Choosing the best coffee beans for espresso
Choosing the best coffee beans for espresso can sometimes be fairly challenging. Several factors might affect how someone would approach selecting the coffee they would want to use for espresso. Hopefully, this article will help you choose the right coffee from our website to suit your individual espresso coffee needs.
Selecting the right equipment for espresso brewing can be tricky. There are so many options, and your budget might be the deciding factor. A good speciality coffee shop will usually have spent anything from £5000 to £25000 on their espresso-making equipment. This is far beyond the reach of most people brewing coffee at home but don't let that put you off! You can still make really great espresso coffee at home using fairly modest, more affordable equipment.
Brewing espresso at Bond St Coffee on a La Marzocco Strada ABR:
This level of equipment is generally designed to produce high volumes of espresso, so the grinders need to be able to grind several kilos of coffee per day, and the espresso machine will need to be able to cope with over 100 coffees per day. In order to do this, commercial coffee machines are made with industrial grade components and the very best machines will have more than one boiler for better temperature stability. Some commercial machines like the La Marzocco Strada can even feature advanced pressure profiling. The barista can vary the pressure to get the very best from the espresso coffee beans.
To make good espresso at home, you need to first invest in a suitable grinder that can grind fine enough to make espresso. Not all grinders can do this. As an example, the Wilfa Silver does not grind fine enough to be able to control espresso extraction. The Baratza Sette 270 is a fantastic home espresso grinder. We've got one at home, and it offers very precise grind adjustments. The great thing about these grinders is that justice can be done to best coffee beans in the world due to the even grind size and low heat generation of these grinders. While they aren't suited for commercial use they are perfect for anything up to 10 cups of coffee per day. If you are a heavy coffee drinker or prefer a more commercial-grade grinder, then the Ceado e6p is a great choice!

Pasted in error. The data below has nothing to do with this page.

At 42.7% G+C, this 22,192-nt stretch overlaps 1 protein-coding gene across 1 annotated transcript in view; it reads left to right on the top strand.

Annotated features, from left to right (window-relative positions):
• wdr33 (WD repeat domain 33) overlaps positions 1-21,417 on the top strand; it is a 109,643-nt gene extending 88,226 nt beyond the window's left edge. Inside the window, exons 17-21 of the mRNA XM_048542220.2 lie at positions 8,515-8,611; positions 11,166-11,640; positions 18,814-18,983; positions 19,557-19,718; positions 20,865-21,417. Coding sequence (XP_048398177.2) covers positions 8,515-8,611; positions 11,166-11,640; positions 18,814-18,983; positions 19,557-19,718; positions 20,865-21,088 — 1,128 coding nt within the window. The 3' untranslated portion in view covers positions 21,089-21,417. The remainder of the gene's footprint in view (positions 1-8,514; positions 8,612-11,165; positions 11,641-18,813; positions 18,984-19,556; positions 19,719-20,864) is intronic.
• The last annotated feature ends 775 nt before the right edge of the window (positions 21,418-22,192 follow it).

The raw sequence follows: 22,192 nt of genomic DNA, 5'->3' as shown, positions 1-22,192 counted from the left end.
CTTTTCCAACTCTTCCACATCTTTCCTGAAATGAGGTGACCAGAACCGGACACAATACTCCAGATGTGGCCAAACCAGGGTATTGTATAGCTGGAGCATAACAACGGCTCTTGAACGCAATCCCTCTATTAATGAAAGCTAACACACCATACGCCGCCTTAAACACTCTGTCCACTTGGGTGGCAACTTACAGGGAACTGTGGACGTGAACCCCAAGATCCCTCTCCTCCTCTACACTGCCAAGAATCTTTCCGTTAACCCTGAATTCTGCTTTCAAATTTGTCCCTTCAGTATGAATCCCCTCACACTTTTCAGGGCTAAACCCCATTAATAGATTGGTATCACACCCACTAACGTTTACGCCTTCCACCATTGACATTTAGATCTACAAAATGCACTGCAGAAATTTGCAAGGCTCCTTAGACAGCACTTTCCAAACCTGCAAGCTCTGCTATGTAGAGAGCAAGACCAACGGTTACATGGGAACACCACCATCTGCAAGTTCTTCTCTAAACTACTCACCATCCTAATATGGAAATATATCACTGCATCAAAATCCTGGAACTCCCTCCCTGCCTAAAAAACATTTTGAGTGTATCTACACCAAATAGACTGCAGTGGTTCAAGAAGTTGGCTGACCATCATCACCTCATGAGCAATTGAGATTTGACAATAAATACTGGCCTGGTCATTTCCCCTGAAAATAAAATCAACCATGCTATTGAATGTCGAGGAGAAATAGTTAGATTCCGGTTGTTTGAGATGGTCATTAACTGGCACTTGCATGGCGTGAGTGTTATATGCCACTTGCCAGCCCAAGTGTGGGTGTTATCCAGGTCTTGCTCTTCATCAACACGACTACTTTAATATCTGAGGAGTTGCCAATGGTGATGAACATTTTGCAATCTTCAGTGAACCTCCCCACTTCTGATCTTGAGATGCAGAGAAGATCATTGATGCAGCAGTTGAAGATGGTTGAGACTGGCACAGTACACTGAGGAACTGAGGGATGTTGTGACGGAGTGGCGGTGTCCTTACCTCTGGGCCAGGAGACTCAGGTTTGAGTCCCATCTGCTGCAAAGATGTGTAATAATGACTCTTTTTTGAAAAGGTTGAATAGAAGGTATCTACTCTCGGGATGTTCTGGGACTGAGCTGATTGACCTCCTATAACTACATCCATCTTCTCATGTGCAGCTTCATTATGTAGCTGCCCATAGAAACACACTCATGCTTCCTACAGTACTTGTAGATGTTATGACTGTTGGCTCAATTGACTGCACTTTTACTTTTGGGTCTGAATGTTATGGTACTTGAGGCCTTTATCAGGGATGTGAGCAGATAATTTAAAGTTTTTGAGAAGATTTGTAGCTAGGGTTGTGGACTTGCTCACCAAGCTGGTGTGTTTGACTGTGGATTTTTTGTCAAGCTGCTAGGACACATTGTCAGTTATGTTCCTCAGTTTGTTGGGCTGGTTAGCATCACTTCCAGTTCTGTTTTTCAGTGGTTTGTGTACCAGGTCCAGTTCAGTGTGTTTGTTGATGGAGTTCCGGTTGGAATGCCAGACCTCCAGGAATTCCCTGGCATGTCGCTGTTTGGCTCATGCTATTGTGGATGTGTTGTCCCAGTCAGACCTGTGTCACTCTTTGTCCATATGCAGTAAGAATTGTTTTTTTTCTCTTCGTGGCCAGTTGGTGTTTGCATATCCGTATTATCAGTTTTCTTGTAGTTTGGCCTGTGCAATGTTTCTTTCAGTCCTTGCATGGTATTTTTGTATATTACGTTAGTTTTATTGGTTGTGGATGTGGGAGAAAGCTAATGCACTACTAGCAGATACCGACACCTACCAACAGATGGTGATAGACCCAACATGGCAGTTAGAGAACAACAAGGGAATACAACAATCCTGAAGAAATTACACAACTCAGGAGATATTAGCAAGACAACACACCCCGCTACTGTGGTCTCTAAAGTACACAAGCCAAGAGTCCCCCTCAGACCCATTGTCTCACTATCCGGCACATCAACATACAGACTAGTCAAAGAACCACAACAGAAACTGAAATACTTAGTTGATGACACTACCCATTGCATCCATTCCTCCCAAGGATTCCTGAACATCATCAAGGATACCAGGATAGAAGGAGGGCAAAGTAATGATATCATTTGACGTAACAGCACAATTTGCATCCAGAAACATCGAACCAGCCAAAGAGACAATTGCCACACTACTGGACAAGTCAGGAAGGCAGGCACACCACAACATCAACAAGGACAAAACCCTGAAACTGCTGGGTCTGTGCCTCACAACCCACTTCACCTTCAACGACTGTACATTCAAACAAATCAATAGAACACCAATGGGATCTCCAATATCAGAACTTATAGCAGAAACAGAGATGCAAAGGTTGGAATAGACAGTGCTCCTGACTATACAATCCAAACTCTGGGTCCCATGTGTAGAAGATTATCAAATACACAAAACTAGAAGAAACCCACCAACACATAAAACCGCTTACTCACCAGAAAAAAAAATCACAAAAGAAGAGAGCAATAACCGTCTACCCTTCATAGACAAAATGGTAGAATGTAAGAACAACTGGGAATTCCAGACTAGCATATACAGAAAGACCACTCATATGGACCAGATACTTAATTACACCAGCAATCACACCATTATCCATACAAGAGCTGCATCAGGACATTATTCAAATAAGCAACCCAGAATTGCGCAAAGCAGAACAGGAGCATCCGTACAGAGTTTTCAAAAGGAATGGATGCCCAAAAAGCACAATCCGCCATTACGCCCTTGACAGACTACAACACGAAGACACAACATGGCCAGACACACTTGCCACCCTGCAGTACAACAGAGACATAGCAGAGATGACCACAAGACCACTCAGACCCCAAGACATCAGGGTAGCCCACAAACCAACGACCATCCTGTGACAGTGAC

So how do you choose the best espresso coffee beans based on equipment? If you are using basic equipment at home (by this, we mean a total spend of less than £1000 on a grinder and espresso machine), we'd recommend sticking to one of our coffee blends. If you haven't tried our coffee, then we'd suggest starting with the espresso blend Nova:
The main reason for this is that the roast style is best suited for easy espresso extraction. By roasting slower and a bit darker than our single origin coffees, these beans will require less attention to detail and are very forgiving.
These are also a great starting point if you don't have a grinder and prefer to purchase pre-ground coffee.
So what should you choose if you have invested in excellent espresso equipment? If you have a grinder that can control the grind size and a good espresso machine (like the La Marzocco Linea Mini) your options are open, and we'd suggest exploring some of our other single-origin coffees. With care and attention to grind size, weighing of coffee dose and extraction, careful distribution and tamping, you should be able to get great espresso results from all of our single-origin coffee. Reducing pump pressure to 6 or 7 bar can also be a great way to minimise extraction problems with light roast single-origin coffees.
If you are looking for some tips on espresso brewing checkout our handy espresso brew guide and video.
Flavour characteristics of espresso beans